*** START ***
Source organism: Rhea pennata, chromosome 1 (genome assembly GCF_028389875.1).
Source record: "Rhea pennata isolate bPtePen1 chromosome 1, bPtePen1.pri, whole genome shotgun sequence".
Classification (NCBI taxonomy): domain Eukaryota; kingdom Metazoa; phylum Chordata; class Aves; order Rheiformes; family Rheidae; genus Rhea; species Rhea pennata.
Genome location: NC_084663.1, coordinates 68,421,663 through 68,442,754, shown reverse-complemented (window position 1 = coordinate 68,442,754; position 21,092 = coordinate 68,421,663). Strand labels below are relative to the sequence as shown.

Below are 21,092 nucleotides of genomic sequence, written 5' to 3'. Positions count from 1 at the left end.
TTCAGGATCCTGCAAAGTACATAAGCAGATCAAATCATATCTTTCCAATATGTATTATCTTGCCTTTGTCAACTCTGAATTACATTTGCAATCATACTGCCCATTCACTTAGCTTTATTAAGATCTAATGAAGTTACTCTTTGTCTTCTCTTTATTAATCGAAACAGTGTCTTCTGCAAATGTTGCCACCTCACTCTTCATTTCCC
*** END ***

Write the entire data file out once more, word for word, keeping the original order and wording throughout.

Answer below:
Source organism: Rhea pennata, chromosome 1 (genome assembly GCF_028389875.1).
Source record: "Rhea pennata isolate bPtePen1 chromosome 1, bPtePen1.pri, whole genome shotgun sequence".
Classification (NCBI taxonomy): domain Eukaryota; kingdom Metazoa; phylum Chordata; class Aves; order Rheiformes; family Rheidae; genus Rhea; species Rhea pennata.
Genome location: NC_084663.1, coordinates 68,421,663 through 68,442,754, shown reverse-complemented (window position 1 = coordinate 68,442,754; position 21,092 = coordinate 68,421,663). Strand labels below are relative to the sequence as shown.

Below are 21,092 nucleotides of genomic sequence, written 5' to 3'. Positions count from 1 at the left end.
TTCAGGATCCTGCAAAGTACATAAGCAGATCAAATCATATCTTTCCAATATGTATTATCTTGCCTTTGTCAACTCTGAATTACATTTGCAATCATACTGCCCATTCACTTAGCTTTATTAAGATCTAATGAAGTTACTCTTTGTCTTCTCTTTATTAATCGAAACAGTGTCTTCTGCAAATGTTGCCACCTCACTCTTCATTTCCC